My heart sank as I watched her walk out of the room. She had birthed this beautiful child and was leaving empty handed. I was completely unprepared for the wave of grief that hit me as I realized this may be the only time we would ever meet. This is adoption.
By the time we met our daughter, we had experienced 3 years of infertility and 1 year of a tumultuous adoption process. Our tender hearts had been shredded with the pain of waiting and felt the dull ache start to erode our hope. It’s common for eroded hope to turn into fear, which is part of our story.
She was beautiful. I fell deeper in love the moment the nurse placed her on my belly and I saw her for the first time; all pink and soft and beautiful. Over the next week while she remained with the agency’s foster mom, I visited and held her, committing every bit of her to memory. I told her everything I could, knowing she wouldn’t remember but explaining, nonetheless, about how much I loved her, and how I agonized over the decision to make the adoption plan.
Reflecting on my life over the last 6 years, some major events have taken place—four houses, three dogs, two children, and complete career changes for me and my husband. There is another significant event that also occurred, yet it is not visible or tangible like the others: a thought shift in how I view open adoptions.
When we began the adoption process almost 7 years ago, I wanted this clear-cut, simple, closed adoption. I longed to be matched with a birth mother who would have a baby, hand him or her over to me sweetly swaddled, and walk out of the hospital without wanting any further contact. I thought that would be the ideal adoption. It would be mess-free, drama-free, and easy to navigate. It would just be our little family of three.
When I was a little international adoptee, my parents would take the family traveling and camping through Europe. My dad refurbished an old VW van that he purchased in the United Kingdom. He and my mother would pack it up and off we’d go exploring!
Everywhere we went, it seemed I’d be claimed by the locals there. In Italy, folks would say, “Surely, she’s Italian.” The Greeks would add, “She’s one of us!” I was a European girl growing up in an American family. There’s both bitter and sweet in that statement.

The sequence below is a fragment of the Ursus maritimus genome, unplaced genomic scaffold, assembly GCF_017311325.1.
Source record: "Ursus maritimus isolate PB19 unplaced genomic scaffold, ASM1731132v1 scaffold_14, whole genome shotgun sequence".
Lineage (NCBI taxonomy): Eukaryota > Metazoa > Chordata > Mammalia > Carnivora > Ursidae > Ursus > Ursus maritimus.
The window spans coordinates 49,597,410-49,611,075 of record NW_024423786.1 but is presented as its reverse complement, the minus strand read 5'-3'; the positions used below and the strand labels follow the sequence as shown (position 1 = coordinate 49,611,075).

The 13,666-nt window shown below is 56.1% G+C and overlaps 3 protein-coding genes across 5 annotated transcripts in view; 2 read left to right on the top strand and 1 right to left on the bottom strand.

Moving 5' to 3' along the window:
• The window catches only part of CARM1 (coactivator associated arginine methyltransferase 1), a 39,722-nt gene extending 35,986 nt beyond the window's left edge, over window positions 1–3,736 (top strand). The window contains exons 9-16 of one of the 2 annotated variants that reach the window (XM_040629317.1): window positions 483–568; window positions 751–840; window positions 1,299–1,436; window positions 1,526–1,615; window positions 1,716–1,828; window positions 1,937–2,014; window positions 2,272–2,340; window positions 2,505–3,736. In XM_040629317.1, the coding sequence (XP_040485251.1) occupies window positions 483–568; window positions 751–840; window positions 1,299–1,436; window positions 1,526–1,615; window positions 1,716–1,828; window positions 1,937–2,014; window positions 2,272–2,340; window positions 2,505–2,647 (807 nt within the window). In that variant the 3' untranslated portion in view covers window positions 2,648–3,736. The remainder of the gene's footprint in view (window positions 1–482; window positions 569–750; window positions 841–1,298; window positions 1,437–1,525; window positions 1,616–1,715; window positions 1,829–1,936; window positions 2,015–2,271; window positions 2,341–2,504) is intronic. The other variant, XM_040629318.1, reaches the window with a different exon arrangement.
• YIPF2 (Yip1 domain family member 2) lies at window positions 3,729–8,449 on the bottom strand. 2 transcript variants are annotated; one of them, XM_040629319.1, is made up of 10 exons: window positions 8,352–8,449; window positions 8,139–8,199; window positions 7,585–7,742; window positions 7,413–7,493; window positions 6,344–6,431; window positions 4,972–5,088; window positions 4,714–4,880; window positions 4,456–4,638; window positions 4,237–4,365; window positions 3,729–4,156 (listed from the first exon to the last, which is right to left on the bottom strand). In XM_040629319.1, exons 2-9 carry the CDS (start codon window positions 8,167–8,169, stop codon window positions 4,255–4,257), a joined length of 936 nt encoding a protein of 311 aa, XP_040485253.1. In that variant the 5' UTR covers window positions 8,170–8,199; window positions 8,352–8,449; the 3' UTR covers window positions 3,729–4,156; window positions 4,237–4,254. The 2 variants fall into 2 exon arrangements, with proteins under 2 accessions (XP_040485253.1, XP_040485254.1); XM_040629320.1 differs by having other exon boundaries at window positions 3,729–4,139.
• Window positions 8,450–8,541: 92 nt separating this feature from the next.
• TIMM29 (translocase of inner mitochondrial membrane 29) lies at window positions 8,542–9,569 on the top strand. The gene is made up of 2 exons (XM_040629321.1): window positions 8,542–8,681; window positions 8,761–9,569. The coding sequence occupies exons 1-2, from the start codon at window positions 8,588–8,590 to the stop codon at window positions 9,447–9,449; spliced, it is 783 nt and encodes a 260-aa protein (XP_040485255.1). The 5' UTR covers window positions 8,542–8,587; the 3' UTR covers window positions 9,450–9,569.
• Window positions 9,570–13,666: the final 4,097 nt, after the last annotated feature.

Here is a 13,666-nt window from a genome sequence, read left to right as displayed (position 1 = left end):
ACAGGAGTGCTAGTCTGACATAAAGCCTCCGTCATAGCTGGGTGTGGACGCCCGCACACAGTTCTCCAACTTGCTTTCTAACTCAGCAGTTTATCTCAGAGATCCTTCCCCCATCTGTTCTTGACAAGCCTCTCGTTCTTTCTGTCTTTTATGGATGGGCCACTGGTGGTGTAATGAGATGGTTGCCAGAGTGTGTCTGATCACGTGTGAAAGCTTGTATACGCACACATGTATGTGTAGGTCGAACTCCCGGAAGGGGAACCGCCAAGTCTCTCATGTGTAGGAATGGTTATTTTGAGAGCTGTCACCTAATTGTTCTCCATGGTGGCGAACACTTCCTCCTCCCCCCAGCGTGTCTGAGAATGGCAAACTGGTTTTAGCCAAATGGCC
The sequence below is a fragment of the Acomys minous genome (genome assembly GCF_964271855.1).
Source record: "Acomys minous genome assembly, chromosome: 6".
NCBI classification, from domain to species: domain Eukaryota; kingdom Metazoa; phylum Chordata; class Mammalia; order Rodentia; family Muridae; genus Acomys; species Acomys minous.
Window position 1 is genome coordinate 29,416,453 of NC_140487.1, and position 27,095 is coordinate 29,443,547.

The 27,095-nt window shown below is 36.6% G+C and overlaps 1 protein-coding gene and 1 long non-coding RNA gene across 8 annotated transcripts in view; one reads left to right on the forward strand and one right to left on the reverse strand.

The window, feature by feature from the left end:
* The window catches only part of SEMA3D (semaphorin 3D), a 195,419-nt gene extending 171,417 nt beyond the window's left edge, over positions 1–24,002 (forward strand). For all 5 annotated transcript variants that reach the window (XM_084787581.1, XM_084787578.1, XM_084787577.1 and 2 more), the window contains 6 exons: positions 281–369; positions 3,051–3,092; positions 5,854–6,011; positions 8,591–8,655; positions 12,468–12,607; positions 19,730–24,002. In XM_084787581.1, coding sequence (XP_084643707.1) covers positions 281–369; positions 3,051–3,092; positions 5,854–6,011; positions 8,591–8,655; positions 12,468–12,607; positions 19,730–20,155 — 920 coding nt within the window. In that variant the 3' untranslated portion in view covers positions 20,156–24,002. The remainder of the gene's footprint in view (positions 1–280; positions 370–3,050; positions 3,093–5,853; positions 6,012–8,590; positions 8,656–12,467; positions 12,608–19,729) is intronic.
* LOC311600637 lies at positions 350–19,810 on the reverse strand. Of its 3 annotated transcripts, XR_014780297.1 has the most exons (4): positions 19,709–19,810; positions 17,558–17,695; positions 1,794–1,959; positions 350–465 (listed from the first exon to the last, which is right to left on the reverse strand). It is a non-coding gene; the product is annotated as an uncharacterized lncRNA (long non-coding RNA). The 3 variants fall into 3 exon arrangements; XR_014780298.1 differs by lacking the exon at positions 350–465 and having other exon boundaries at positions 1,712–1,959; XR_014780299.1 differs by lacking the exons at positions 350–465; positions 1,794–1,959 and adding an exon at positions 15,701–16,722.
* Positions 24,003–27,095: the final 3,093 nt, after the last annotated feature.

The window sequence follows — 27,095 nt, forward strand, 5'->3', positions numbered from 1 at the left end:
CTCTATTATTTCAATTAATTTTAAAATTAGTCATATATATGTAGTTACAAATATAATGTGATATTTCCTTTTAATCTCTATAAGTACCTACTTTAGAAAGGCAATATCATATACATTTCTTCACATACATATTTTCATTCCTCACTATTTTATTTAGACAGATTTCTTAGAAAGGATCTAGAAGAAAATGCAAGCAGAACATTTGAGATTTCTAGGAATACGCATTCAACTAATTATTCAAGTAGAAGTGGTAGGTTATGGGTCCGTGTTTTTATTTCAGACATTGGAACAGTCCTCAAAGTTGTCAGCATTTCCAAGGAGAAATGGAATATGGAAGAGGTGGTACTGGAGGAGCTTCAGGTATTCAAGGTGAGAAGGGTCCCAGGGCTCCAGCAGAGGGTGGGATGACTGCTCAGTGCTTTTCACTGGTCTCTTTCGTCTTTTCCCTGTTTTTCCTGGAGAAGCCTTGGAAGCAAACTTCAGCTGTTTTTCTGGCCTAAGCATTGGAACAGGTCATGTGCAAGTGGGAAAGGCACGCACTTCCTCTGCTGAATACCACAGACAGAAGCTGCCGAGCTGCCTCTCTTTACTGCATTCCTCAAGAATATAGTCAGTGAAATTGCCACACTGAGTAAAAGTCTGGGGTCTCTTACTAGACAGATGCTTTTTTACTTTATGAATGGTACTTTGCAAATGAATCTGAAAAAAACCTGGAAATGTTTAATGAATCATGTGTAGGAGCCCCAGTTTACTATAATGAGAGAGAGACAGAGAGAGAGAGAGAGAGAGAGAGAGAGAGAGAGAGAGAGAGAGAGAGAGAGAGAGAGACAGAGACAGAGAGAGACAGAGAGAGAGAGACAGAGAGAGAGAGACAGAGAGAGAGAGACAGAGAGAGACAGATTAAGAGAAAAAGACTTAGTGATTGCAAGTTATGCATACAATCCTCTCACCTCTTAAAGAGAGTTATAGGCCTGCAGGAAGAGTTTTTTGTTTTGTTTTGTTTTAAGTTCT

Wow! What an incredible opportunity to connect with this community of fellow adoptive mamas and daddies, and those who are “potentials.” I’m honored and humbled to have been asked to contribute to a platform where so many others have given incredible advice, tips and encouragement.
I guess an introduction is in order, huh? My name is Charity, mom of two, one through birth in my womb, and the other through birth in my heart. That’s right, I’m a bio and adoptive mama to two very precious and very lively little girls. We live in the heart of the Blue Ridge Mountains, close to Asheville, NC. We have lived here all of our lives. Ironically, my husband pastors a little country church in the heart of East Tennessee (yes, we drive 1.5 hrs to church on multiple times a week). We homestead—as novices who have no clue what we are doing— homeschool, run a small business (or three), craft, hike, and watercolor paint when there is free time.
Will I love more kinds of people than ever before in 2019? This question was posed in my church on Sunday. I sat in my seat, closed my eyes, and focused in. Will I love more kinds of people…? It was a question of diversity. Surely my life is filled with a diverse kind of love, I thought to myself. After all, family diversity and far-reaching inclusivity are my topics of passion.
I’m an international adoptee, mom-by-international adoption, and believer in the power of embracing difference. I think we should, as my church community says, love everyone always.